"Into your hands I commit my spirit.”
Is mirror that doesn’t look like a mirror.
It reflects but not all at once it slowly turns slowly focuses
The best symbol annihilates itself. Annihilates the self.
Although sad and alienating, it is at least commonly known that many people walking through life with you simply wander too far away to be seen anymore. But what is no less sad and alienating, far less commonly known, and obviously far more dangerous, is that quite a few wander too close--becoming trapped in the sticky, frustrating glob that is you and your world. Easily hiding under your nose so high in the air, always getting under your over-sized feet, never free of your goo, unable to walk far enough away to be seen. It is a great and terrible thing that a savior comes with a sword to cleave, separating brother from brother, wielding the only weapon magical enough to slice the unsliceable so you can finally hate enough to love.
I’m still on Jeremiah, nearing the end. I had this thought today (and is quite clear, to me at least, when reading him now): All throughout, Jeremiah is speaking about psychology and spirituality. He uses the outside world and circumstances of nations to directly point out the individual’s inner spiritual exile. He is exactly saying that your circumstances, all of them, as far into the wide world as you can imagine, are not telling you something about the state the world is in...they are telling you something about the state YOU are in, as deeply IN as you can imagine. These are the same thing! Jeremiah sees no difference between the two.
Do not miss the transition points:
"This is what the Lord said to me:
Go and stand at the all the gates of Jerusalem.
Say to the people, 'Be careful not to carry a load on the Sabbath Day or bring it through the gates of Jerusalem. Do not bring a load out of your houses or do any work on the Sabbath. Keep it holy..."
This is a continuation of a previous thought regarding Christ--he whose life is indescribably described where two lines cross— as the invisible fulcrum on which all things pivot. He IS the Sabbath. He IS the doorway.
Jeremiah is making the connection that the Sabbath is an invisible door.
The Lord warns in Jeremiah: Do not miss the invisible transition points--these Sabbath Doorways. See them. Separate them clearly and with devotion: keep them holy.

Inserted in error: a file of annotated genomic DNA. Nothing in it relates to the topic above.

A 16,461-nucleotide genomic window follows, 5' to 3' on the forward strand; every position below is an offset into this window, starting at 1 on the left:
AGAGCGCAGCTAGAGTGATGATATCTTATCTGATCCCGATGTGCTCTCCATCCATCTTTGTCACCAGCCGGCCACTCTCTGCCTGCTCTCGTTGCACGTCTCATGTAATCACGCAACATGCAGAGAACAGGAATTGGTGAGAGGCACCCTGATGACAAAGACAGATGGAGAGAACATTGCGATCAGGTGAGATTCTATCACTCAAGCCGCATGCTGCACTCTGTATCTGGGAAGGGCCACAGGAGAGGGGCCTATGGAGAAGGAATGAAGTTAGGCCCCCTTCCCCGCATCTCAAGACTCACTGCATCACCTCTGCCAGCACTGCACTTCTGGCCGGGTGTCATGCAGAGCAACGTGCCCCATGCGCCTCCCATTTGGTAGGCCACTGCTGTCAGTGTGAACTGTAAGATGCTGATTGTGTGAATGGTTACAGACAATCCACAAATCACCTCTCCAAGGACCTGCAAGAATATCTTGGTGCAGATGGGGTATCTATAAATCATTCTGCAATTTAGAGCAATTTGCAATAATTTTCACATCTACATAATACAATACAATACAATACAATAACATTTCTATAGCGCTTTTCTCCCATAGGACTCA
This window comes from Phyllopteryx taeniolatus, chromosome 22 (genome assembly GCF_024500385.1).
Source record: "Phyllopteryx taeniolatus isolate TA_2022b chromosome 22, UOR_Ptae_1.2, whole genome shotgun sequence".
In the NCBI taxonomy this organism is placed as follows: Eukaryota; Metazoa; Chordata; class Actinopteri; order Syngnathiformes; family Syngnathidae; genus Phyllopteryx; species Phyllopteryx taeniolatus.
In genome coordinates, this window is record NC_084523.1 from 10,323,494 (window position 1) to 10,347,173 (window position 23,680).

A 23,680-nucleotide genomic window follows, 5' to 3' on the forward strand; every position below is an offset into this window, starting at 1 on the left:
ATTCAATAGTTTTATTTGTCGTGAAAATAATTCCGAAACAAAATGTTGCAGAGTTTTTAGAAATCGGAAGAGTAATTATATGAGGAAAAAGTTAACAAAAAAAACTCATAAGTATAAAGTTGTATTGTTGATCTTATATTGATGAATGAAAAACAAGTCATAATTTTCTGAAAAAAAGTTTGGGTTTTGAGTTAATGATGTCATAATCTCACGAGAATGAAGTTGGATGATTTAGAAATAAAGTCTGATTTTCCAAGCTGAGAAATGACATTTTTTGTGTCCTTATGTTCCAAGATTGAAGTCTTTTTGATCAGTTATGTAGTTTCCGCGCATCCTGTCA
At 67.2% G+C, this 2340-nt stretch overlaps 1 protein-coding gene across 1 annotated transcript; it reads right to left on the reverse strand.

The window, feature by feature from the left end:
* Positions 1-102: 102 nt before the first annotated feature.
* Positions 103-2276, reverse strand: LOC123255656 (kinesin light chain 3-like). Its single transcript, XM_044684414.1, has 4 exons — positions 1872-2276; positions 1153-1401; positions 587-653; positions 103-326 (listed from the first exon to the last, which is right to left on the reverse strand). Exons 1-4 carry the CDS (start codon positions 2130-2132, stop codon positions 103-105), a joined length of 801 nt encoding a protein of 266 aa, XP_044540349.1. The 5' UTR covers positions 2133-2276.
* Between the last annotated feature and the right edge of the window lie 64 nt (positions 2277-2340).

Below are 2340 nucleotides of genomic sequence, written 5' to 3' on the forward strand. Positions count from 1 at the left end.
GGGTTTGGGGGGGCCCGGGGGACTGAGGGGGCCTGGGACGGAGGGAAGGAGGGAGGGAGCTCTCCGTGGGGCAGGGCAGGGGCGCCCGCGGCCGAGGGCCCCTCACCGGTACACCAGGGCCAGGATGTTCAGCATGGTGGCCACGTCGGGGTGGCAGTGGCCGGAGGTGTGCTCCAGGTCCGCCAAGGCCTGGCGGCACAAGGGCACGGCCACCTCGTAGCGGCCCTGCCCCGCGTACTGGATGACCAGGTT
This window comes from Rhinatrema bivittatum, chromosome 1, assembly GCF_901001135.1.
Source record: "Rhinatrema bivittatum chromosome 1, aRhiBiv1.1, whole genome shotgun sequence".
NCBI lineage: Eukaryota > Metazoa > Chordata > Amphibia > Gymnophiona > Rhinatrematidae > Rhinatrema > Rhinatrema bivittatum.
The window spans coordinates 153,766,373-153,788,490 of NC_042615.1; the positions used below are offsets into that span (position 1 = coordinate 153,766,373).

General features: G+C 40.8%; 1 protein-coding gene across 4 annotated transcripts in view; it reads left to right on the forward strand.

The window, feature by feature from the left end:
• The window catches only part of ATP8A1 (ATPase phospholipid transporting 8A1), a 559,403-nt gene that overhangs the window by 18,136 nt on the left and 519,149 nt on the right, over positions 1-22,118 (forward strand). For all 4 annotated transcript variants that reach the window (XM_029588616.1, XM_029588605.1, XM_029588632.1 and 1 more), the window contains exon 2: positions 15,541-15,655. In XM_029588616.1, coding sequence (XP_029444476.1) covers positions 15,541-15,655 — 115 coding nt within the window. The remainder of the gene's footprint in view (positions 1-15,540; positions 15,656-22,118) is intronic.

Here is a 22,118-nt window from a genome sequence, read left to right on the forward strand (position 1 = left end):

This inability to maintain an attentive eye towards the relationship between things—to keep it holy—is a constant mistake committed by those who struggle with God. The unseen relationship between two worlds IS ALSO the doorway between two worlds, two realities, two stages of thought, two paradigms, two levels of consciousness, two lives. These transition points are thresholds. They are not simply a tether between one work week and the next or between outside the city and inside the city; they are an invisible door--a quantum wormhole hidden behind the wardrobe. A rift transporting between what is above and what is below, between heart and mind, intellect and faith, faith and works, emotions and reason, material and spiritual, a part and its whole, and a whole and its parts, and so on… They are a doorway to new and more accurate visions of the many worlds you inhabit. In them and through them you discover which world is greater and which is lesser, which world is outside and which is inside, and which world sits within which. And so God does not take lightly the mistake of ignoring the background in lieu of the foreground, or vice versa, ignoring the foreground for the background. You need to see both. Regularly, rhythmically, cyclically—at the frequency of life, you need to see both. But if you never find the doorway between two worlds, then you are forever trapped in one. So what now? How can you find a door you can’t see? For it is only by seeing the doorway as separate from your current reality—by keeping it holy— that you may truly walk through it.